Whether it is coming, going or just moving a few blocks, migration is a normal pattern for residents of New York City. As jobs and situations change, city dwellers exchange apartments and relocate to different areas. But in recent years, housing shortages have caused prices to skyrocket and resulted in shortages for median and low income residents. Here is a glimpse at what moving in the city looks like today.
Moving in the City
Moving around to different spots in the city is fairly common for New Yorkers. From Brooklyn to Manhattan or Queens to Staten Island, even short distant moves become something of a major project in high traffic and minimal space. In an effort to save money, some movers will make the slow and steady pilgrimage carrying suitcases and laundry baskets on the subway, one load at a time. Others rely on family and friends to help load up vehicles and taxis to consolidate the move in one or two trips.
But the most traditional method is to hire a moving company to come pick up your stuff with a large van. In the city, many movers charge by the hour for local work. So it is a smart strategy to have everything boxed up and waiting to go. This will minimize the time you pay for and help speed up the process. Moving companies are often booked solid in summer and early fall when demand increases.
Purging or Carrying
In a mid city move, residents often opt to give away or sell as much stuff as possible. This helps reduce effort and expense during relocation. For things you can’t or don’t want to purge, it is time to find a way to lug all the boxes and belongings across town. When planning a move, it is important to find information on all the important details such as:
• Prearranged parking permits (which you may be responsible for even with a moving company)
• Insurance for property damages
• Clearly defining flat fees and additional costs for hiring trucks or help
• Calculating the prices of paying by weight, hour or a flat fee from a mover
• Finding moving boxes and packaging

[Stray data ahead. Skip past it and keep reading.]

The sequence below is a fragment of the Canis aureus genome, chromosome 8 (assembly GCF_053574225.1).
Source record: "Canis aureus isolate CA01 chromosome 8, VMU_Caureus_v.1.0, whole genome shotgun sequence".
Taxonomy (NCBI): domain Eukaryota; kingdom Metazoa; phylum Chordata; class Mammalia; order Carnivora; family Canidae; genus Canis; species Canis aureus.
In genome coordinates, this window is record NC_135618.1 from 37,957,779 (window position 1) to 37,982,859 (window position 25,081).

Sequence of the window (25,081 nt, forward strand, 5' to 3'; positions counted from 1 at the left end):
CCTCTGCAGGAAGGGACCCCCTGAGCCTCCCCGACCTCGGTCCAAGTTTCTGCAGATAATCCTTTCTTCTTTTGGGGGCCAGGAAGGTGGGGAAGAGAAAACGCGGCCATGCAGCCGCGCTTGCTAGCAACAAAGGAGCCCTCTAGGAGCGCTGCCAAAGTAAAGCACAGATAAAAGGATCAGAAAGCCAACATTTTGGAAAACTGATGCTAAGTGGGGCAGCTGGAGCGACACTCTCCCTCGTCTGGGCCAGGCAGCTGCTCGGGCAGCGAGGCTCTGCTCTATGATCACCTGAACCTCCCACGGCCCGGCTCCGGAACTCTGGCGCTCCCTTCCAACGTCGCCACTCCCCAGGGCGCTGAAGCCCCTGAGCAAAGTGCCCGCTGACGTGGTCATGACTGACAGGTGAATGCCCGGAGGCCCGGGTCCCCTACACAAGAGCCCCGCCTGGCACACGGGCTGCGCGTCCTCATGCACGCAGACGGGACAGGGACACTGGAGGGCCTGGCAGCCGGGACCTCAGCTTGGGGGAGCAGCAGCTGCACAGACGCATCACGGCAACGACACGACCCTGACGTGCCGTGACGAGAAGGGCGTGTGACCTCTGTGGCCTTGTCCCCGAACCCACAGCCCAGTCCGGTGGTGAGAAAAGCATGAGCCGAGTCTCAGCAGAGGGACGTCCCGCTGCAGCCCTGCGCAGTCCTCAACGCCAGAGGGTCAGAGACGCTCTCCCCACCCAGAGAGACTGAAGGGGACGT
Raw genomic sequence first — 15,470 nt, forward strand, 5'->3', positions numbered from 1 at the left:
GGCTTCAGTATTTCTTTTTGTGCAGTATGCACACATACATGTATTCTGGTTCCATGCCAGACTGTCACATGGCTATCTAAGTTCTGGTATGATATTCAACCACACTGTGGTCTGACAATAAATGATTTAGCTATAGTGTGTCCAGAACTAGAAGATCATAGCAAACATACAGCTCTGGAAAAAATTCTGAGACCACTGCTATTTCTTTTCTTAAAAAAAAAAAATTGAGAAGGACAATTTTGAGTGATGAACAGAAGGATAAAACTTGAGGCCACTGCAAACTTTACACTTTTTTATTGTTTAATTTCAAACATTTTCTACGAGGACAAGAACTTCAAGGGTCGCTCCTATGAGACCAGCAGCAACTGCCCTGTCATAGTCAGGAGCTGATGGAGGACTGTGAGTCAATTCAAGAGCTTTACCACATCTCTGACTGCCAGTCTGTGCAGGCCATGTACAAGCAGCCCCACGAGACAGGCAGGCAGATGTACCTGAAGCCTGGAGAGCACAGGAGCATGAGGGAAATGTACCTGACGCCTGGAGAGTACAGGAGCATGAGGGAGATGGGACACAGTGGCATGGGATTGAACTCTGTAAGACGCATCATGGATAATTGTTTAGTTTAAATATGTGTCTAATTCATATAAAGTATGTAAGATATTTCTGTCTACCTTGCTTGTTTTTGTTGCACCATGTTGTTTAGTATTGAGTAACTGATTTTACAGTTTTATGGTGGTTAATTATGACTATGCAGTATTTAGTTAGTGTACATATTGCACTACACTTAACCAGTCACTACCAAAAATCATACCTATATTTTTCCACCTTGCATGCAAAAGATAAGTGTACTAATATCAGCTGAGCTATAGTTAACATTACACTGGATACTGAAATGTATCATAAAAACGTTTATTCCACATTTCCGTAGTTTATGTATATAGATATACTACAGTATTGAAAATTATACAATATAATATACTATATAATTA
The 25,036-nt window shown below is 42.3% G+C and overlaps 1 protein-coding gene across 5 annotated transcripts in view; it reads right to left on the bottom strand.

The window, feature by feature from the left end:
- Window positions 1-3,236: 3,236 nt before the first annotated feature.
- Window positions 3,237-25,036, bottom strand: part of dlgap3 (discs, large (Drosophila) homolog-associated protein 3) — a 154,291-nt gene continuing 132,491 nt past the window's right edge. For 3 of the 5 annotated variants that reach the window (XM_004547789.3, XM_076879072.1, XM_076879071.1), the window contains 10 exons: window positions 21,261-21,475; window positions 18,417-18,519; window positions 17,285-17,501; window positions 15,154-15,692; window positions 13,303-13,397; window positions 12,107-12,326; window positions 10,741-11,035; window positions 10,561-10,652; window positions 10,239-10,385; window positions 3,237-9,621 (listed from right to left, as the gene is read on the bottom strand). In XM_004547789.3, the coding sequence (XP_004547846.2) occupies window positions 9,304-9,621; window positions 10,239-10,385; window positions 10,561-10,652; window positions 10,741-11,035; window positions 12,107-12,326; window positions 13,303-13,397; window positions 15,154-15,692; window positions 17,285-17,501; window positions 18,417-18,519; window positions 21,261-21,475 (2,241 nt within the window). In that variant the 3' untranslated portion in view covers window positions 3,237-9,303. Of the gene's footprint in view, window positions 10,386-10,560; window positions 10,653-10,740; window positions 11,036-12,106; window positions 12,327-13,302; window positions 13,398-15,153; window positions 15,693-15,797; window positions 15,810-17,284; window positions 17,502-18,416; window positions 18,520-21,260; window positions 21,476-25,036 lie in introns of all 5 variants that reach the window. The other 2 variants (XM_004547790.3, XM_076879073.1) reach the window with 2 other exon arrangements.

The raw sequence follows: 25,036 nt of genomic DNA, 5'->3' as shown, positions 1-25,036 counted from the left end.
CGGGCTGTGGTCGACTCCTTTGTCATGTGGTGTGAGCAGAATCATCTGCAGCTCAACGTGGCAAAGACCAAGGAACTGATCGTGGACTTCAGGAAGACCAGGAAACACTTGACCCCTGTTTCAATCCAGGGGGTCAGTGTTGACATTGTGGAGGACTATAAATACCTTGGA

• Recruiting friends with muscles and large vehicles and discussing payment in pizza and beer
Staying in the City
The suburbs outside New York are getting “grayer,” reports the NY Times. In the past few years, a new trend has emerged where the suburban youngsters who typically leave for the city in their 20s and return with their own families later are deciding instead to stay. Since 2000, the outer lying suburban communities like Nassau and Suffolk, “have experienced a drop in the number of 25- to 44-year-olds, with the declines particularly sharp in more affluent communities.” The decrease has been as sharp as 63 percent as more and more adults decide to stay in the city and raise their own families there.
Not So Affordable Housing
So many people living in the city has helped housing prices continue to soar in the past decade, reports NY Daily News. Since 2000, apartment prices have jumped up 75 percent. What is perhaps more startling about this statistic is that during the very same period the median income dropped 5 percent, according to the city controller’s office. This puts NYC’s skyrocketing prices at 30 percent higher than the rest of the nation.
The situation is especially dire for low incomes between $20,000 and $40,000 per year which must spend between 40 and 68 percent of their yearly earnings to pay for rent alone. And for 40 percent of the population who earn less than $40,000 a year, it becomes apparent why New York is facing a citywide housing crisis.
But Mayor Bill de Blasio plans to create more affordable housing using city property. Hoping to make good on his promise to bring in 200,000 new affordable units, the mayor recently announced a $41 billion plan to build and preserve the promised new units and “change the city forever.” It is an ambitious proposal and is set to happen fast at the local level.
As city dwellers continue to move around NYC in search of a better view or simply an affordable place to live, people will be finding smart ways to relocate. From carefully packing dishes to efficiently transporting furniture, New Yorkers will keep looking for smart moving strategies in the city.